Text from Daniel Pearl, the American Jewish reporter beheaded in Pakistan in 2002 and from the book of Daniel in the Bible.
The piece is in four movements using texts from the Biblical book of Daniel for the first and third movements and from the words of Daniel Pearl, the American Jewish reporter, kidnapped and murdered by Islamist extremists in Pakistan in 2002, for the second and fourth movements. The texts/movements are:
I saw a dream.
My name is Daniel Pearl (I'm a Jewish American from Encino, California)
Let the dream fall back on the dreaded
I sure hope Daniel likes my music, when the day is done.
The first text, from the book of Daniel, is spoken by Nebuchadnezzar, king of Babylon (modern day Iraq). He is asking Daniel to interpret his dream of terror. Right now it is unfortunately possible to feel a chill of identification with these words.
The second text was spoken by Daniel Pearl while his captors video taped him. I use only the first five words in the music itself since ‘My name is Daniel Pearl’ is so emblematic of this remarkable person. In Jewish tradition, and in many others, names are indicative of character.
The third text is the Biblical Daniel’s response to Nebuchadnezzar.
The last text is a bit of a surprise and is explained by a friend of Daniel Pearl as follows:
‘Once, during a two-day bike trip up the Potomac River, his friend Tom Jennings asked about his belief in an afterlife. “I don’t know,” Danny replied. “I don’t have answers, mainly just questions.” Then he added: “But I sure hope Gabriel likes my music.”
After Danny died, Tom was going through his friend’s vinyl collection (Dvorak, Liszt, Miles Davis, REM) and stumbled across this album: Stuff Smith and the Onyx Club Orchestra. “Danny loved Stuff Smith – a great jazz violinist,” Tom says. “Here on side A, track 3, I found this: Stuff Smith playing ‘I Hope Gabriel Likes My Music.”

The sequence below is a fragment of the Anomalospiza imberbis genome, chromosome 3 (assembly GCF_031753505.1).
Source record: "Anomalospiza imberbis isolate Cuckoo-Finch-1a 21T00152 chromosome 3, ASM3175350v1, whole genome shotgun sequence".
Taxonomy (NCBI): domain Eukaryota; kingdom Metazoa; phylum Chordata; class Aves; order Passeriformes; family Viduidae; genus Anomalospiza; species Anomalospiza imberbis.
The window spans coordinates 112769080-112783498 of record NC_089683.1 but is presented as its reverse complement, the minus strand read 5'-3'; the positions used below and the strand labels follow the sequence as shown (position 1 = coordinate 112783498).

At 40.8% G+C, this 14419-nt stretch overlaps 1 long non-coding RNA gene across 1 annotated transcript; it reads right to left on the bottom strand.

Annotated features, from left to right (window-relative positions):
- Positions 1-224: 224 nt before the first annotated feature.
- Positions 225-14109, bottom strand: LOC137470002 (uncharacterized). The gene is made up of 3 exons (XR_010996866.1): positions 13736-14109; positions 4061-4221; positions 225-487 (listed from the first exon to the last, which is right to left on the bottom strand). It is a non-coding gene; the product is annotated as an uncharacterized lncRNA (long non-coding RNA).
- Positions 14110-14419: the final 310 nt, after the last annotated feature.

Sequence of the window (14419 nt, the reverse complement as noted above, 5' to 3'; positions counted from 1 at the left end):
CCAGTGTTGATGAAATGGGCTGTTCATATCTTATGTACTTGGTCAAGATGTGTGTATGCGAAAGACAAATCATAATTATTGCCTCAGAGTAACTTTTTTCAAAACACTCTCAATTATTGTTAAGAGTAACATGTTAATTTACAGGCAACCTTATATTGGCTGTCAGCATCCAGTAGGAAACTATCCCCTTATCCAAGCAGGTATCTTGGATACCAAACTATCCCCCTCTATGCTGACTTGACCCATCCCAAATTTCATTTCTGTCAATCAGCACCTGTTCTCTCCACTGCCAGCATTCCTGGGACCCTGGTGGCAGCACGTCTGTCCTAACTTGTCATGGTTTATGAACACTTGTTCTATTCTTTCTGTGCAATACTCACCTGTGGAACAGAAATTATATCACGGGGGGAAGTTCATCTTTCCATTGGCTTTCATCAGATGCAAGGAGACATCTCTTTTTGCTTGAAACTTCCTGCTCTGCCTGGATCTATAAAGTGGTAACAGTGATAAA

I have not used any of the music or lyrics of the song and have even edited the title. The addition of ‘when the day is done’ is my own. I hope Danny would approve.
Musically, Daniel Variations has two related harmonic ground plans. One for the first and third movements using four minor dominant chords a minor third apart in E mi, G mi, Bb mi and C# mi. The other harmonic plan is for the second and fourth movements using four major dominant chords in the relative major keys, G, Bb, Db and E. This gives a darker chromatic harmony to the first and third movements and a more affirmative harmonic underpinning to the second and fourth. Since Daniel Pearl was not only a reporter, but also played the fiddle - particularly jazz and blue grass - the strings take the lead melodically in the second and fourth movements, sometimes doubled by the two clarinets.
The piece is scored for two sopranos and two tenors with two Bb clarinets, four vibes, bass and kick drum, tam-tam, four pianos and string quartet. It is about 30 minutes in duration and was co-commissioned by the Barbican Centre, London, Carnegie Hall in New York, Cité de la Musique in Paris, Casa de Musica in Porto, Portugal and in memory of Daniel Pearl by an anonymous donor in association with Meet The Composer and the Daniel Pearl Foundation which is dedicated to cross cultural understanding and music.
Steve Reich - 2006
This programme note may be reproduced free of charge in concert programmes with a credit to the composer
“Daniel Variations [is] a haunting work that circles around alternating ideas of celebration and discord, the latter represented literally by the bitter harmonic interval of a second, which nags away somewhere in the score, even when the music attains the quintessentially Reichian qualities of hypnotic rapture.”
“In the most recent pieces Reich has consolidated four decades of invention. Neon-lit textures have given way to dense, dusky landscapes, with tender lyrical passages at the heart of each piece. It’s as if Reich were finally letting himself look back in time, perhaps even indulging a secret Romantic urge. Yet, in the tribute to Daniel Pearl, there is also a new influx of coiled power: fleets of pianos and percussion tap out telegraphic patterns, warning of the next big crash.”
The New Yorker